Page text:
InfoQ: How does the Freedom Matrix compare to the Delegation Board from Management 3.0?
Koning: There is not a big difference. The Delegation Board from Management 3.0 is good. The only addition that the Freedom Matrix brings is that teams really get the freedom they need with their level of maturity. Next, it creates a common language and a candid conversation on how much autonomy and freedom the team needs according to their specific maturity.
InfoQ: You mentioned in the book that a shorter time to learn (T2L) increases agility. How can you measure and apply T2L in practice?
Koning: The common way to use T2L in practice is using it in big ideas, themes or epics. When decisions have to be made on which next big thing to start, things like risk, cost, expected revenue and competitive advantage are commonly considered. Adding in T2L gives a nice indication on when we will know if our customers actually liked it. Building it might take 9 to 12 months, but how can we actually release it incrementally ? When will we have enough feedback from actual customers on whether they like it or not? After two or four months? The forecasted T2L will provide the answer.
The other practice is to indicate how agile we are. Looking back at the latest functionality or features we deployed, how agile were we in responding to user feedback? Could we respond to user feedback within four weeks? Even though we might deploy daily, that doesn’t mean that feedback from users is handled within a day. The T2L metric tracks the delay between prioritizing an idea, building it, shipping it to users, studying the user data and feedback, and learning whether it actually improved or not.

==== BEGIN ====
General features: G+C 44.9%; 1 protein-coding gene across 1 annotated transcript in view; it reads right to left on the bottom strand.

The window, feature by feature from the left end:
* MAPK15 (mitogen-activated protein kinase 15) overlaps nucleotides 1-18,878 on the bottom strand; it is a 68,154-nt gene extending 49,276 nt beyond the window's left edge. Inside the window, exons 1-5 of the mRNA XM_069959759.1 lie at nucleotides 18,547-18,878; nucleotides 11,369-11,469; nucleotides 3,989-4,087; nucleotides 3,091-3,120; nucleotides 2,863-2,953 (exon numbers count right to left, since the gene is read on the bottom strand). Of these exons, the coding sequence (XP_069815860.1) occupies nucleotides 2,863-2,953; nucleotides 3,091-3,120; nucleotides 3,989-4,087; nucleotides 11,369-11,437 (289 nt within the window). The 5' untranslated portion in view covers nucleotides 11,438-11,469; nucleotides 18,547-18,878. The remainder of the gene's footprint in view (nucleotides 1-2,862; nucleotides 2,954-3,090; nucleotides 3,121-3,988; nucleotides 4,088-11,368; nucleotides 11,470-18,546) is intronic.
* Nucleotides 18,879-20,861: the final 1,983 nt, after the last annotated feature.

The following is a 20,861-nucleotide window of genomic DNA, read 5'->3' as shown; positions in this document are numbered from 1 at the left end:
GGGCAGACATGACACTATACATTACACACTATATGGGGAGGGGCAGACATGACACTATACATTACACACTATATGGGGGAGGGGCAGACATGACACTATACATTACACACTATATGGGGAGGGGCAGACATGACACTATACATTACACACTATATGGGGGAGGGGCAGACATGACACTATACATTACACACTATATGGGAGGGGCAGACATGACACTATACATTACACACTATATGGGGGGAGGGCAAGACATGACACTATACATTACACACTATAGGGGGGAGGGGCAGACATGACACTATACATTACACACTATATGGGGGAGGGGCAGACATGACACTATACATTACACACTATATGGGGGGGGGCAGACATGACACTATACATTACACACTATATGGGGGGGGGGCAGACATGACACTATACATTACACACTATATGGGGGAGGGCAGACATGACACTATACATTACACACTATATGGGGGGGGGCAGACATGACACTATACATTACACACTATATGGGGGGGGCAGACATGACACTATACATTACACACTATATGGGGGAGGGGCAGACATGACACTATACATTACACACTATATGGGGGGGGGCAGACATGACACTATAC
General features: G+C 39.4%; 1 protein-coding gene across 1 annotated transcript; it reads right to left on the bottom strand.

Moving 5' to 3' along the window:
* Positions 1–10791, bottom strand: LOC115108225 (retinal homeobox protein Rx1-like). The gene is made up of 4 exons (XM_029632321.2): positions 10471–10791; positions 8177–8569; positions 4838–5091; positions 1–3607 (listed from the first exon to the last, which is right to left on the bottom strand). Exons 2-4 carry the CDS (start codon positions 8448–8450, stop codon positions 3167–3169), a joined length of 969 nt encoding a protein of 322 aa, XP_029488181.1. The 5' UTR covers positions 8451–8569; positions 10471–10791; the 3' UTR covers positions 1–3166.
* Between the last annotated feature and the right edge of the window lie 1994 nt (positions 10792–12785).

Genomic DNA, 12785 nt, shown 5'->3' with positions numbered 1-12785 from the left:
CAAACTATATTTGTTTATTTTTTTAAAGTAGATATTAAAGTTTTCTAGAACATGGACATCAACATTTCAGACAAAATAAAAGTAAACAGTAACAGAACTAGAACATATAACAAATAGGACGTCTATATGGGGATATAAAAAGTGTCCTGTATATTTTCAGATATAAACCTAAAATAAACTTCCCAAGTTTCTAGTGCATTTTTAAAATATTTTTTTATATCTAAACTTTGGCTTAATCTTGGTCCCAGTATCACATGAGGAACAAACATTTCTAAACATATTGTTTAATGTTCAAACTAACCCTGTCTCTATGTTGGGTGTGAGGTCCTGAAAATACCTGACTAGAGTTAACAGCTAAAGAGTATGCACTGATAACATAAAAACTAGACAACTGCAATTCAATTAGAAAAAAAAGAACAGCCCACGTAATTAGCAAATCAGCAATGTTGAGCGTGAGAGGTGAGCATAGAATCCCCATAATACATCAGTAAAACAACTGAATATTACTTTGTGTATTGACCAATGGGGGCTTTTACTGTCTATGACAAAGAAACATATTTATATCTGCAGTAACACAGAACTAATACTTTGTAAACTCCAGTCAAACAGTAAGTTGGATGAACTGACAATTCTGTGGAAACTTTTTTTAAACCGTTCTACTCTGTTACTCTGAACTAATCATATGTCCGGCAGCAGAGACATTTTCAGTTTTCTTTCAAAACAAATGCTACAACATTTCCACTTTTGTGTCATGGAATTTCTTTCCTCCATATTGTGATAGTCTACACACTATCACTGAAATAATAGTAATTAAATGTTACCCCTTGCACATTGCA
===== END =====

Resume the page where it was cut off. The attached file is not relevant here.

InfoQ: What’s your view on what an agile culture look like?
Koning: The most important values of an agile culture are collaboration, uncertainty and professionalism.
- Collaboration – the results of the teams are valued more than individual achievements. There is a belief that the team has to work together to really satisfy the users and conquer the competitors. They believe that they have to share experiences, knowledge and together face the challenges and set high standards. When you take a photo of the teams, you should see several people working together behind a screen or whiteboard and exchanging ideas, thoughts or experiences.
- Uncertainty – the certainty and accuracy of plans and forecasts are seen as low. Only certainty and facts can be found outside the building; only assumptions and ideas are found inside. Next, the world is becoming more and more complex and therefore can’t be predicted or known completely. There is a belief that we can only know a fraction upfront; the only way to know more is to go forward and start. Project plans, business cases and strategic plans are seen as sketches of what might happen and need to constantly be improved by user feedback and usage statistics. When you listen to your people, you should hear words like “we assume …”, “we run these experiments to validate …”, “we expect between … and … is realistic”.